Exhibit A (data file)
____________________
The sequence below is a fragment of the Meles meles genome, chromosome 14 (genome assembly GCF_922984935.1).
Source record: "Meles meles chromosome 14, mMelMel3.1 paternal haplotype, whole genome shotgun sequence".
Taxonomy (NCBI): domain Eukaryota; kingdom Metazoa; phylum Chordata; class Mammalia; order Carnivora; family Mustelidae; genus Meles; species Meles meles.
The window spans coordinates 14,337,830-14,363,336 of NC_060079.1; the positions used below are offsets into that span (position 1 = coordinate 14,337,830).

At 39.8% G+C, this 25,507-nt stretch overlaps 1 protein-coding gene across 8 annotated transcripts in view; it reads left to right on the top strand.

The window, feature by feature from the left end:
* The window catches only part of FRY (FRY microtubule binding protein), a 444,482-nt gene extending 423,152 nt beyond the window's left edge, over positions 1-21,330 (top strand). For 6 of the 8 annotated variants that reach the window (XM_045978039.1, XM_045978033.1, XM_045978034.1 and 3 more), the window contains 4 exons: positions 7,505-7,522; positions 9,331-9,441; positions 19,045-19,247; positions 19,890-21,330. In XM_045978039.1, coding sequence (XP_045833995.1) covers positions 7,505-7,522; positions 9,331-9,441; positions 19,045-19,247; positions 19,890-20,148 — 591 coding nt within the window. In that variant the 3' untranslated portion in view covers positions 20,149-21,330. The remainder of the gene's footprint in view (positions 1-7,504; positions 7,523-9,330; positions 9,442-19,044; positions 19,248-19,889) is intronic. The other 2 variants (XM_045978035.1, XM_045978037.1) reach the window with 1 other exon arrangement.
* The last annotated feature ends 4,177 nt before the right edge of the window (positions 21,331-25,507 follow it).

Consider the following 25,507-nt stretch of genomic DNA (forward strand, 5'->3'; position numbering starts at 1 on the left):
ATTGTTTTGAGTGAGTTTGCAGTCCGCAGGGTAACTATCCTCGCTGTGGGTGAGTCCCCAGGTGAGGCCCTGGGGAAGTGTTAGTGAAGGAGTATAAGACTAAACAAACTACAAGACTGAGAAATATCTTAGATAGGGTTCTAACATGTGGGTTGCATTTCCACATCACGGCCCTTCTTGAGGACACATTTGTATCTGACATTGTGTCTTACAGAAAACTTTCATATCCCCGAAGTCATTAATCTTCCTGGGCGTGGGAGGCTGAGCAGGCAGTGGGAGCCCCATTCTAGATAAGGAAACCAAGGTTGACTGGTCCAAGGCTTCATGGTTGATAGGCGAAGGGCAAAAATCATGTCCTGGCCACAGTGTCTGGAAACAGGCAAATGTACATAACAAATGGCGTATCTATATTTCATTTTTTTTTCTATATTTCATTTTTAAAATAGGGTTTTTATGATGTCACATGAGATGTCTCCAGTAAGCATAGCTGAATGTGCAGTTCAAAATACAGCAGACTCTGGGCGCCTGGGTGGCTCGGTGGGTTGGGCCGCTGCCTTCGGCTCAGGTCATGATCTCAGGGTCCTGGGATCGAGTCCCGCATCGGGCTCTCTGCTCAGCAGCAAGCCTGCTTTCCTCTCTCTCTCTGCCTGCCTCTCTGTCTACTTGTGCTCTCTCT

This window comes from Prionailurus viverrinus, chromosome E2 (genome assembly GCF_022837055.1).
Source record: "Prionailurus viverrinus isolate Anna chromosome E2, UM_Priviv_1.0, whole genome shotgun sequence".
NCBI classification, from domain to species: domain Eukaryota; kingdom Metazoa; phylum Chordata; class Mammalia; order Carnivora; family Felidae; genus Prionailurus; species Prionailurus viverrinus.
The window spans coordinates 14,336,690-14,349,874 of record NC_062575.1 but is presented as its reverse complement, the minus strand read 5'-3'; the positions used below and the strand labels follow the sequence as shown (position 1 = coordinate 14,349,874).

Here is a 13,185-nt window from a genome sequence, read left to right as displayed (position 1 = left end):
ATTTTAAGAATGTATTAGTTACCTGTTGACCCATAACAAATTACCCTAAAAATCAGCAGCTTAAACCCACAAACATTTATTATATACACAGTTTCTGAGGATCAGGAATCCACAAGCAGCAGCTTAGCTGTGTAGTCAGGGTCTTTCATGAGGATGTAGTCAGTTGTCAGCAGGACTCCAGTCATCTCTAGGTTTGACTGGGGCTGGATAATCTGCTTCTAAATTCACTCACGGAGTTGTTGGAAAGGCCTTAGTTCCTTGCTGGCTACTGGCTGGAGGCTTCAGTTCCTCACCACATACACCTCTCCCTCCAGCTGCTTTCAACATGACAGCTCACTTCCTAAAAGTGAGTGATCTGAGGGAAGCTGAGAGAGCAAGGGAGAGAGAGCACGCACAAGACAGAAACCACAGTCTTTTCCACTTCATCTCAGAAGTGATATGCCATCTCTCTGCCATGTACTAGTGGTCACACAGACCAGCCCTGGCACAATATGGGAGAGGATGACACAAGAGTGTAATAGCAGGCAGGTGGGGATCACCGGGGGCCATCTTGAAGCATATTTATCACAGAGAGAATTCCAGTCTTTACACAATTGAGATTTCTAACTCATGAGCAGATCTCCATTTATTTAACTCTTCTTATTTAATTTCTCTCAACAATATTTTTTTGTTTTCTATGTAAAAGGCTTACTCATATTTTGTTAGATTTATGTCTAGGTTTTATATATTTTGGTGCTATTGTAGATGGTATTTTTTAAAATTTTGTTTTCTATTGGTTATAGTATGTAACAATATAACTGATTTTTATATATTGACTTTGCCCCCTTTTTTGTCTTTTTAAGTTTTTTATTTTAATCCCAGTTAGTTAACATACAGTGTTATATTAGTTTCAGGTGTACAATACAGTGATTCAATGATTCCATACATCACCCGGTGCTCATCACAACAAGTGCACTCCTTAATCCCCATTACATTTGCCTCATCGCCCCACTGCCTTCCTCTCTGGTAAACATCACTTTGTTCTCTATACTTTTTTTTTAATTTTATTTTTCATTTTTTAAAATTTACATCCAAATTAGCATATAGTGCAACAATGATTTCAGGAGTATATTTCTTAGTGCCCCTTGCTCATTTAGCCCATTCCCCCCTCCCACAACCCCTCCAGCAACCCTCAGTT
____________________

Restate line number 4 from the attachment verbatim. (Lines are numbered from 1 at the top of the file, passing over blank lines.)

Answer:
The window spans coordinates 14,337,830-14,363,336 of NC_060079.1; the positions used below are offsets into that span (position 1 = coordinate 14,337,830).